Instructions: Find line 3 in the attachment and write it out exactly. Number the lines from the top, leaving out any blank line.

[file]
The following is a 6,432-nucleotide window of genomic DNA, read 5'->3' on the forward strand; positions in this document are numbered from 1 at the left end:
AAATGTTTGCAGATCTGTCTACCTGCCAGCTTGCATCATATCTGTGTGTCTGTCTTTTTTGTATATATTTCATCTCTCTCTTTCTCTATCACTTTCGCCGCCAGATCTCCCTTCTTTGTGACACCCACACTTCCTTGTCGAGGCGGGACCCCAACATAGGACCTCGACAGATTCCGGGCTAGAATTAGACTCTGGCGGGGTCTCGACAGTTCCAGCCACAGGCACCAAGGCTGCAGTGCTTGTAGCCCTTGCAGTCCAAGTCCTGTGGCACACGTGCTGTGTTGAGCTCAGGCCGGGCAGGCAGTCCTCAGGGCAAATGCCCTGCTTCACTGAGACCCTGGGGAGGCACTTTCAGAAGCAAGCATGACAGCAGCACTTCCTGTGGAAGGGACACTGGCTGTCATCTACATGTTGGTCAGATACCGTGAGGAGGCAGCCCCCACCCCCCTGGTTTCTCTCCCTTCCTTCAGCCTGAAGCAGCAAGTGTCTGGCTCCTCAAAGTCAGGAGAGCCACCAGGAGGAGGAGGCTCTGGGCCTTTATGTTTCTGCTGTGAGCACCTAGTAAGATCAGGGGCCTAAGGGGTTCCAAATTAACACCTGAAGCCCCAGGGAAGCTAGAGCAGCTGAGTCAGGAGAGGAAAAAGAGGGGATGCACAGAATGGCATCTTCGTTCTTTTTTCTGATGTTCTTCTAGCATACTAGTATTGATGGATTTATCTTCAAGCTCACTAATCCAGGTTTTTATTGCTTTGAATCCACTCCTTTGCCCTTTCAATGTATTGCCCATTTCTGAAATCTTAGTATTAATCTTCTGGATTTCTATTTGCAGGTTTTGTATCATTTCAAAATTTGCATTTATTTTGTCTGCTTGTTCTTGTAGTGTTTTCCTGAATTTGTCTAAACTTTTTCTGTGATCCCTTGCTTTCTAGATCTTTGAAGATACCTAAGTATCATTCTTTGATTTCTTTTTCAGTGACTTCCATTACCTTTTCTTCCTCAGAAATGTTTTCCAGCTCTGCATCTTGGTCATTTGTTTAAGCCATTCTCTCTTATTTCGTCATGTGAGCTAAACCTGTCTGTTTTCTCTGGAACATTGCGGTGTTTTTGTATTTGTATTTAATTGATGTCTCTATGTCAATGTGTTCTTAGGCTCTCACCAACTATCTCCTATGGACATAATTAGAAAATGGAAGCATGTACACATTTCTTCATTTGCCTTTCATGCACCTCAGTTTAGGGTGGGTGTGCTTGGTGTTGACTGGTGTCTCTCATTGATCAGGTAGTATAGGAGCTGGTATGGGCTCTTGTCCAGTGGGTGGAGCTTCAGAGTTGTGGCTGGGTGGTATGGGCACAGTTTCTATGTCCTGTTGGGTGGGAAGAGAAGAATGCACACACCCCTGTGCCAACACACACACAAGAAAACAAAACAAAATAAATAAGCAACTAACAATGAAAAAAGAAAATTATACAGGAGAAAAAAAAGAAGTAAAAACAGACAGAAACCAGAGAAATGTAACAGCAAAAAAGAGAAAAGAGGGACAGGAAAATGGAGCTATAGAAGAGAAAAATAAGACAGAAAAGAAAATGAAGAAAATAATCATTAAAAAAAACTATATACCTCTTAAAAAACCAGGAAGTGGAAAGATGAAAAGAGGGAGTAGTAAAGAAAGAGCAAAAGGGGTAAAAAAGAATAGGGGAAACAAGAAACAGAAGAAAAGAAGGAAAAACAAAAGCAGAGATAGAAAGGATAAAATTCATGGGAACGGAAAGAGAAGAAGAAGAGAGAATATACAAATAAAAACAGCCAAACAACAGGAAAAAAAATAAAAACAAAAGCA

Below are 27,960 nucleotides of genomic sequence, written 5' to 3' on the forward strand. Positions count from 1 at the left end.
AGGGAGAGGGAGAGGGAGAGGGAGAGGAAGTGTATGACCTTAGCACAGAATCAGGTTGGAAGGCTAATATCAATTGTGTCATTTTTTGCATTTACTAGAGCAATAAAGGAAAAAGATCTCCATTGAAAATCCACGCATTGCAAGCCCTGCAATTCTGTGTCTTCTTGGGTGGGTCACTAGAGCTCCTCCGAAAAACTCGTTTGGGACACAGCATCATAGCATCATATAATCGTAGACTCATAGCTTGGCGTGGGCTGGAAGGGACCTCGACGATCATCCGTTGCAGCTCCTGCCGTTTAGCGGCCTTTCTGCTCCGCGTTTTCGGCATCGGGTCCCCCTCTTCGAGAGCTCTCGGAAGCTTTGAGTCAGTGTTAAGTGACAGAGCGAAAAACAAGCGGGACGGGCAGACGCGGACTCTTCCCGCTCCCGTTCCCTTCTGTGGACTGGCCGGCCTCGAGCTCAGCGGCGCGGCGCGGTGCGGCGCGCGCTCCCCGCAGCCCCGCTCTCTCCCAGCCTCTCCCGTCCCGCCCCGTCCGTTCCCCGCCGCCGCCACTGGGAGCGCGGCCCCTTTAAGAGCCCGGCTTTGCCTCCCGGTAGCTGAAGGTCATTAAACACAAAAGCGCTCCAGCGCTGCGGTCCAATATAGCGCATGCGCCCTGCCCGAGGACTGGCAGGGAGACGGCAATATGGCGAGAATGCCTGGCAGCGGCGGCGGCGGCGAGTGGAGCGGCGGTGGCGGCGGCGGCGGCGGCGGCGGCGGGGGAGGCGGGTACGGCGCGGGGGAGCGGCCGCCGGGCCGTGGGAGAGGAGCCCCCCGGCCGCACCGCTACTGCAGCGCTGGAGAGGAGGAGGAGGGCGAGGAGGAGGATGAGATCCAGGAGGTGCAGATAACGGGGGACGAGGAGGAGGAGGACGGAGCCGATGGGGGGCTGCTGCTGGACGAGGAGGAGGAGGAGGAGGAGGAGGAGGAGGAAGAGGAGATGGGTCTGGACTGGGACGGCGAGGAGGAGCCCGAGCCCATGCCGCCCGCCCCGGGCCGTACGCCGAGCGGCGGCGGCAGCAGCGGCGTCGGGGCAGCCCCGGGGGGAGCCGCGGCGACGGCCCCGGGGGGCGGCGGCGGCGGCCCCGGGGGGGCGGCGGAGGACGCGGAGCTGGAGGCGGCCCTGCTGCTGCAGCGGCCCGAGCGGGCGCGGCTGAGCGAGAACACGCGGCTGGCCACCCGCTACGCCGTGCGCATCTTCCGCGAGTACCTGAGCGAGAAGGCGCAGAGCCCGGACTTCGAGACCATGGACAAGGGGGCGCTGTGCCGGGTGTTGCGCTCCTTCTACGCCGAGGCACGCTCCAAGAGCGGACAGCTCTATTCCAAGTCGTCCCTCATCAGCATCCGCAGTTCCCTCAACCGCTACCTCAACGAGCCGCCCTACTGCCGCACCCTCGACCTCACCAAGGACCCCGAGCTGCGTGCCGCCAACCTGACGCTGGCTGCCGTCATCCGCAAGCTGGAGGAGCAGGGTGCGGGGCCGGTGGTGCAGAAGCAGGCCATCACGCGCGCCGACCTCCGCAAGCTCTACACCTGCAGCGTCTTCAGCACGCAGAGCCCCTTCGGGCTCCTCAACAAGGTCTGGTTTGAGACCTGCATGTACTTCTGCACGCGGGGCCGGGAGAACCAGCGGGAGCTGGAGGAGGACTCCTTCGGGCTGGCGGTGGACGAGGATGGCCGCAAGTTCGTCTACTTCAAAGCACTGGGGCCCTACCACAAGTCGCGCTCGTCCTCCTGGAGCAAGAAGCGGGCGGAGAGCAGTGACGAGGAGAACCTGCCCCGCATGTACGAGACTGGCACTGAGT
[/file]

Below are 27,960 nucleotides of genomic sequence, written 5' to 3' on the forward strand. Positions count from 1 at the left end.